“We need money, more and more,” – the empress didn’t take offence at an irony – “if destiny threw me into this country I must take the opportunity…I must be more Russian than the Russians themselves, expand the boundaries of the empire. And it costs something… I must create myth about great Russia from this dirty country of drunkards, thieves, beggars, from recent ulus of remote Chingishan’s province – they will remember who earned this greatness for centuries. I’ll build palaces too, of course, but I’m not sure that time and wars will save them. And myth about great Russia and its empress will be stronger than all prisons…”
“Conception is worth Your Majesty” – Suderland couldn’t hide his doubt – “but chroniclers had alredy written about the past at various parchments, I’m sorry, but not everything is so rose-coloured in Russia today because simple people don’t live in a luxury.”
The empress answered wearily, “Banker, it’s nonsense. My honied courtiers think that I don’t know how peasants eat acorns, marsh grass and straw in hungry winters, sleep in dirt with stock; landowners create harems of women serfs. But believe me, it will be forgotten, only the greatness remains. Grateful descendants will put monuments to me – I’ll be standing proudly on a high pedestal, and glorious men of the empire will be somewhere below, my assistants, my favorites, sculptors will understand themselves who to represent and in what posture… We’ll redact the past as we need, whatever chroniclers, witnesses, philosophers, statesmen and military men tell. We’ll put all chroniclers to rights – we’ll rewrite the history of Russia, real parchments will be burnt but their right lists remain. All historical documentaries will be cleaned thoroughly, beginning with Nestor the chronicler and up to nearest times, everything must correspond to the great myth, it will be impossible to prove something other. Not only foreign land but its history will be heroic history of Russia.”
“I suppose to agree with bank houses of Netherlands,” Suderland translated greatness of plans from one language into another, into his finance.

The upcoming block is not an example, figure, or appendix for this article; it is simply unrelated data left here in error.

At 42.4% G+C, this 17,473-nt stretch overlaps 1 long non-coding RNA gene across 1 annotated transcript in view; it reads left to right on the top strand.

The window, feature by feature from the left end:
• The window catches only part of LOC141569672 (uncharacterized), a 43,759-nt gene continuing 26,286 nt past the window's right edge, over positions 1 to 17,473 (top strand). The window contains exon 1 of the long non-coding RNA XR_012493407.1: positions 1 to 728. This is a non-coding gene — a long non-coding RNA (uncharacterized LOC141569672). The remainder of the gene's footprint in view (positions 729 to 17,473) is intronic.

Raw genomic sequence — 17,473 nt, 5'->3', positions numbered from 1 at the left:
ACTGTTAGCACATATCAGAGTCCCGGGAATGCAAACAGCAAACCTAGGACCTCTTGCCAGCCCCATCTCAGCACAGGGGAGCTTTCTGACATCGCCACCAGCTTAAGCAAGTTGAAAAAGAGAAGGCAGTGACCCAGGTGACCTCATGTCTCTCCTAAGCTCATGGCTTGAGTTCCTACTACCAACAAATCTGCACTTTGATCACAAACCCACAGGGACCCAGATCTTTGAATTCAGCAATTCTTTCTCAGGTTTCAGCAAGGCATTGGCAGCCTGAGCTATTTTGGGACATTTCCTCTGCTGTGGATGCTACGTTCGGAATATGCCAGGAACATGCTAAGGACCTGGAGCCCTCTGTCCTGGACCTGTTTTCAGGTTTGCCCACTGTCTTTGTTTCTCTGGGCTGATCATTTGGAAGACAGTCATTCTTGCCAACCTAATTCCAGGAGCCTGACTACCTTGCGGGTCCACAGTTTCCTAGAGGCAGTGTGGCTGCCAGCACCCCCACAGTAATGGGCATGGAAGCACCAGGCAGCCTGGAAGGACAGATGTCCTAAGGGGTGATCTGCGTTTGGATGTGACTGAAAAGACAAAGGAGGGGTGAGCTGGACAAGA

But the empress thought over the sum from a banker. Burden of military spendings was not easy, but there were many expectants. Separately, not for prying eyes, she kept records of gifts for those who comforted her in a bedroom, who could make her forget about back-breaking labour on the throne. She gave Orlov very little: one hundred roubles for building a house, a right for using wine-cellars and carriages of royal court during a year, left him all presented estates and one hundred and fifty thousand of annual pensions. She gave Zorich a town, Vasilchikov received fifty thousand roubles, a silver service, a house in Million street and a village in addition, Yermolov got one hundred and thirty roubles and four thousand bonds, Potyomkin today – one hundred thousand more… And petitioners from all sides, yesterday there were petitioners from Kiev-Mohyla Academy who asked for professors – thirteen copecks a day is enough for them. And Suderland isn’t idle to think – a banker is a nice man, he presented with such a pretty dog. He will try to converse with her if he is quickwitted. Expenses are very strange things, they grow as raised pastry. Once she wasn’t lazy and decided to count the sum of presents for lovers, except for current expenses, with German punctuality. Orlov brothers got seventeen million roubles, Vysotskiy didn’t cost more than three hundred thousand, but Vasilchikov – one million one hundred thousand, Zavadovskiy – one million three hundred eighty, Zorich was a great comforter – one million four hundred twenty, Korsakov was able to get only nine hundred and twenty thousand, Lanskoy, sweety child, she didn’t pity seven million twenty hundred and sixty thousand, Yermolov was worthy only five hundred and fifty thousand, Mamonov, who was a real beast in bed, cost one million eight hundred eighty thousand, Zubov brothers were over them with three million and a half. But nobody could be compared with Potyomkin: fifty million – this was without palaces, jewelry and tableware, without bonds. And the Orlovs got almost fifty thousand of those bonds, Vasilchikov received only seven, Zavadovskiy had six thousand in Malaya Rus and two in Poland, Korsakov was presented with four hundred Polish bonds. She couldn’t count them all because one must borrow money and then return it, and bonds are free of charge, they reproduce themselves.